As you may know, ransomware has become a top concern for organizations across the globe as cybercriminals continue to flex their muscles and show just how easily they can take down an organization through a simple e-mail. An article over at SC Magazine takes a look at the threat of ransomware to smaller practices.

What is ransomware?

“The concept is relatively simple; criminals send a bogus e-mail to an employee with an enclosed attachment. The employee opens it up, and this encrypts the data on the system. The victim is then asked to pay a ransom to receive the decryption key.”

While it is nothing new that cybercriminals are targeting the healthcare industry, the time has arrived for ransomware attacks to focus on smaller victims such as dental practices and general practices alike.

Why focus on smaller practices?

Although you may be thinking a cybercriminal would be better off attacking a large corporation like a hospital, the focus has really shifted to the exact opposite. While larger organizations may house a significantly larger amount of PHI than a smaller practice, there are practical reasons for targeting the smaller organizations.

“Orlando Scott-Cowley, an independent cyber security consultant suggests it is because they are reasonably inexperienced when it comes to dealing with these kinds of threats.”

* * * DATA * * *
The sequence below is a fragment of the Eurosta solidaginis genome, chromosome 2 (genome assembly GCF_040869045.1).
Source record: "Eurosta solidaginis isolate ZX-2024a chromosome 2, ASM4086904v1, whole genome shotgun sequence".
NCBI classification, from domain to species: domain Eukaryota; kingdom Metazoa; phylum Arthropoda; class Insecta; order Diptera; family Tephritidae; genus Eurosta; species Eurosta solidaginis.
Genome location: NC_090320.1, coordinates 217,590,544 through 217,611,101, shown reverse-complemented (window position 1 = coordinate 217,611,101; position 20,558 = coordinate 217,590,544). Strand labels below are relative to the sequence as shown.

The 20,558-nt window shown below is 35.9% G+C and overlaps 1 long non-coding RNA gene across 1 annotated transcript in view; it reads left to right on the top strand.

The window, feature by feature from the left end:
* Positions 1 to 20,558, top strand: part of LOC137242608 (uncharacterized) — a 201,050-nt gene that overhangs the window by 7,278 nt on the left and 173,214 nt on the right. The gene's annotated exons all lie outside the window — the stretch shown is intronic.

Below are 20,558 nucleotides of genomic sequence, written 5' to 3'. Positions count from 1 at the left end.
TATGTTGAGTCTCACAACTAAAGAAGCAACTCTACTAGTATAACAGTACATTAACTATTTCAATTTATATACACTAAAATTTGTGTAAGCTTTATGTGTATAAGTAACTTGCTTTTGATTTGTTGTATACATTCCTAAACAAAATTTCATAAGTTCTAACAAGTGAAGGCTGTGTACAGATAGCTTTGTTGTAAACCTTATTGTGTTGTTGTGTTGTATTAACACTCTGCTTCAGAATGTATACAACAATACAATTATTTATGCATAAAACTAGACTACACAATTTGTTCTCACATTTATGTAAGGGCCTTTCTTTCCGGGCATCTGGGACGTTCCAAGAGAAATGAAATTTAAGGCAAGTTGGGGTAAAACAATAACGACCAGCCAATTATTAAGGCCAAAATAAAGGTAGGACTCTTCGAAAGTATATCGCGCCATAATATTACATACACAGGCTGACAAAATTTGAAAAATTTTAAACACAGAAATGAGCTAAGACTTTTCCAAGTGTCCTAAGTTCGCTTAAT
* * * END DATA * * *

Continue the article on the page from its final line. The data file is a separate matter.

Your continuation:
According to Cowley, “The attackers are dealing directly with a receptionist, and many of these businesses don’t have their own internal IT staff, as they probably use a reseller or contractor. Another reason is that these organizations need the data straight away – if it gets locked up they’re more likely to pay a ransom because they can’t afford not to have access for more than a couple of minutes.”

How do these attacks occur?

These attackers are known to purchase email addresses for healthcare organizations at a low-cost. Once cybercriminals have access to these email addresses they begin sending mass emails to various organizations to see who will take the bait.

“Criminals are finding cleverer ways of doing this. For example, they may ask receptionists to open an attachment by claiming that it holds important medical results, or x-rays, and they will make these sound urgent because they know the receptionist is already quite flustered and busy.”

What should you do if you are attacked?

First and foremost, it is not recommended to pay the ransom if you fall victim to a ransomware attack. It is crucial to backup any data that is accessible following an attack. There are also websites set up to assist in unlocking your data, but be aware of who you are trusting!

Be proactive!

The best way to prevent your organization from falling victim to a ransomware attack is to ensure your employees are properly training.

“There needs to be some form of cyber awareness training to help everyone to understand why they could become a victim. This would include ensuring that staff are suspicious of everything in their inboxes, including clicking on links or downloading attachments in emails.”

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